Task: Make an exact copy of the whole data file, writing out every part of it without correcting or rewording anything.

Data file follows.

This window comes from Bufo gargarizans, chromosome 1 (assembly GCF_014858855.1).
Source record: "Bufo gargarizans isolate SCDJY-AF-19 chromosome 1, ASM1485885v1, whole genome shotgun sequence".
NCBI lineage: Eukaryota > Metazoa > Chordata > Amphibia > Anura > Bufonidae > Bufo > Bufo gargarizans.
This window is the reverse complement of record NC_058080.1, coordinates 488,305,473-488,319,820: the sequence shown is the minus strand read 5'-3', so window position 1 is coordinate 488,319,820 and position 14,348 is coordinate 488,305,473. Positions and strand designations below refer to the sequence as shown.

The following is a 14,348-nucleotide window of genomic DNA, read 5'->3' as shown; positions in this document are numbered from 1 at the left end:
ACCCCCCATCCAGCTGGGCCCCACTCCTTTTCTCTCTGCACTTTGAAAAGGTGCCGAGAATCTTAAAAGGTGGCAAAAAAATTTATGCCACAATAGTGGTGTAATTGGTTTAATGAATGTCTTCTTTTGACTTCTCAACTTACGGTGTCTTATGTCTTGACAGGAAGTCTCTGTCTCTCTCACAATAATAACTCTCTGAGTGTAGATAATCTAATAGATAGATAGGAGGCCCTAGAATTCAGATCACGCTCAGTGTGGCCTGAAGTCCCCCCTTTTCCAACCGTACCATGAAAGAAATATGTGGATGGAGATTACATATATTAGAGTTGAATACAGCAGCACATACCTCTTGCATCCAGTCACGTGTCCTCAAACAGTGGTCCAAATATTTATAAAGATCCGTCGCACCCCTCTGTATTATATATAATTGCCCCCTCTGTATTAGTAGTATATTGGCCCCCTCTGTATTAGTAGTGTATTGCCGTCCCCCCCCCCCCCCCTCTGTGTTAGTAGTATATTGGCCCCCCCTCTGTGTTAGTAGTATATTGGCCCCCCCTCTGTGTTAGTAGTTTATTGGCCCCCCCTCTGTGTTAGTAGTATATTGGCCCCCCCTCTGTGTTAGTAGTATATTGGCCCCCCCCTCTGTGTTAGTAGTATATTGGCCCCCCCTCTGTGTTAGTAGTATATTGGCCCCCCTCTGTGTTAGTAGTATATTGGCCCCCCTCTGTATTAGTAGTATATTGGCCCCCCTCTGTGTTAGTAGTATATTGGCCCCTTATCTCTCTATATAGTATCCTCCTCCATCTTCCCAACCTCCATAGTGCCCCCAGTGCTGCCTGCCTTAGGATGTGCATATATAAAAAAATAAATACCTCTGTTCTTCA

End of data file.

This window comes from Bufo gargarizans, chromosome 1 (assembly GCF_014858855.1).
Source record: "Bufo gargarizans isolate SCDJY-AF-19 chromosome 1, ASM1485885v1, whole genome shotgun sequence".
NCBI lineage: Eukaryota > Metazoa > Chordata > Amphibia > Anura > Bufonidae > Bufo > Bufo gargarizans.
This window is the reverse complement of record NC_058080.1, coordinates 488,305,473-488,319,820: the sequence shown is the minus strand read 5'-3', so window position 1 is coordinate 488,319,820 and position 14,348 is coordinate 488,305,473. Positions and strand designations below refer to the sequence as shown.

The following is a 14,348-nucleotide window of genomic DNA, read 5'->3' as shown; positions in this document are numbered from 1 at the left end:
ACCCCCCATCCAGCTGGGCCCCACTCCTTTTCTCTCTGCACTTTGAAAAGGTGCCGAGAATCTTAAAAGGTGGCAAAAAAATTTATGCCACAATAGTGGTGTAATTGGTTTAATGAATGTCTTCTTTTGACTTCTCAACTTACGGTGTCTTATGTCTTGACAGGAAGTCTCTGTCTCTCTCACAATAATAACTCTCTGAGTGTAGATAATCTAATAGATAGATAGGAGGCCCTAGAATTCAGATCACGCTCAGTGTGGCCTGAAGTCCCCCCTTTTCCAACCGTACCATGAAAGAAATATGTGGATGGAGATTACATATATTAGAGTTGAATACAGCAGCACATACCTCTTGCATCCAGTCACGTGTCCTCAAACAGTGGTCCAAATATTTATAAAGATCCGTCGCACCCCTCTGTATTATATATAATTGCCCCCTCTGTATTAGTAGTATATTGGCCCCCTCTGTATTAGTAGTGTATTGCCGTCCCCCCCCCCCCCCCTCTGTGTTAGTAGTATATTGGCCCCCCCTCTGTGTTAGTAGTATATTGGCCCCCCCTCTGTGTTAGTAGTTTATTGGCCCCCCCTCTGTGTTAGTAGTATATTGGCCCCCCCTCTGTGTTAGTAGTATATTGGCCCCCCCCTCTGTGTTAGTAGTATATTGGCCCCCCCTCTGTGTTAGTAGTATATTGGCCCCCCTCTGTGTTAGTAGTATATTGGCCCCCCTCTGTATTAGTAGTATATTGGCCCCCCTCTGTGTTAGTAGTATATTGGCCCCTTATCTCTCTATATAGTATCCTCCTCCATCTTCCCAACCTCCATAGTGCCCCCAGTGCTGCCTGCCTTAGGATGTGCATATATAAAAAAATAAATACCTCTGTTCTTCA